|The Flamin' Groovies with Dave Edmunds (third from the right)|
In his liner notes to Slow Death, Jordan writes that the Hollywood demo of "Shake Some Action" remains his favorite track. I hear its glory now; I was listening with the wrong ears in the 80s. The album version is shiner and more compact a production, if a song this explosive can be considered compact. Jordan's and Wilson's guitars ring and David Wright's snare pops and his cymbals shape gorgeous halos. But what's implied in the album version is made passionately explicit in the demo: in the final moments, Jordan and Wilson sing "Shake some action / down on me," and it's that plea to the heavens, that glance upward, that redirects the song's passions—and redefines them. It's as if the shimmering production values on the album version were pious misdirection, where the urging in the demo version feels dirty, desperate, and all the more necessary. Though Jordan layered the acoustic guitars on the demo to achieve a mandolin effect, they're still rag-tag, loose, more lived-in than the studied, well-rehearsed electric guitars in the album version.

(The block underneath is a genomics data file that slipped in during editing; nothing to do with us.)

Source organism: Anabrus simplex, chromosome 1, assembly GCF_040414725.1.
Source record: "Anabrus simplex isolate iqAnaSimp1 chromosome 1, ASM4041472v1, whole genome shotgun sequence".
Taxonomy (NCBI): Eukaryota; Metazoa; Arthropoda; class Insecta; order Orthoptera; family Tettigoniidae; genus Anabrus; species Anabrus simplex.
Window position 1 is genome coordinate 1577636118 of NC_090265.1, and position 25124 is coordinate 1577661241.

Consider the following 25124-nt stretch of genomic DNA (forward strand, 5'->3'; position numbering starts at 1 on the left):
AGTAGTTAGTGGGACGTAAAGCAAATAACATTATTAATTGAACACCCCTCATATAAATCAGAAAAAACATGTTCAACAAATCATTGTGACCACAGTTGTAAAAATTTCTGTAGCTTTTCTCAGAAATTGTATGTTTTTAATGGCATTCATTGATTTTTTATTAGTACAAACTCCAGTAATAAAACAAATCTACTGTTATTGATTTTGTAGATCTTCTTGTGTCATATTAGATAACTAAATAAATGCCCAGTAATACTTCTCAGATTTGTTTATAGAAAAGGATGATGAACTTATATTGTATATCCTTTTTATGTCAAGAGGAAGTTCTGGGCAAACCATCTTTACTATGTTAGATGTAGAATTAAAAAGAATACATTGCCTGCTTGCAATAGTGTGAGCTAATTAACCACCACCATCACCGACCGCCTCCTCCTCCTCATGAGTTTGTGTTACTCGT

Demo versus polish, a body before a cleansing, a body after. For me, it's a draw as to which version of "Shake Some Action" is greater. And a draw it will likely remain.
Fred Mills is still a "mega-groovies nut." He's written about the band many times, notably here at Blurt, the magzine he edits.
Photo of the Flamin' Groovies and Dave Edmunds by Paul Slattery from the Mike Wilhelm Collection. Via Mike Wilhelm.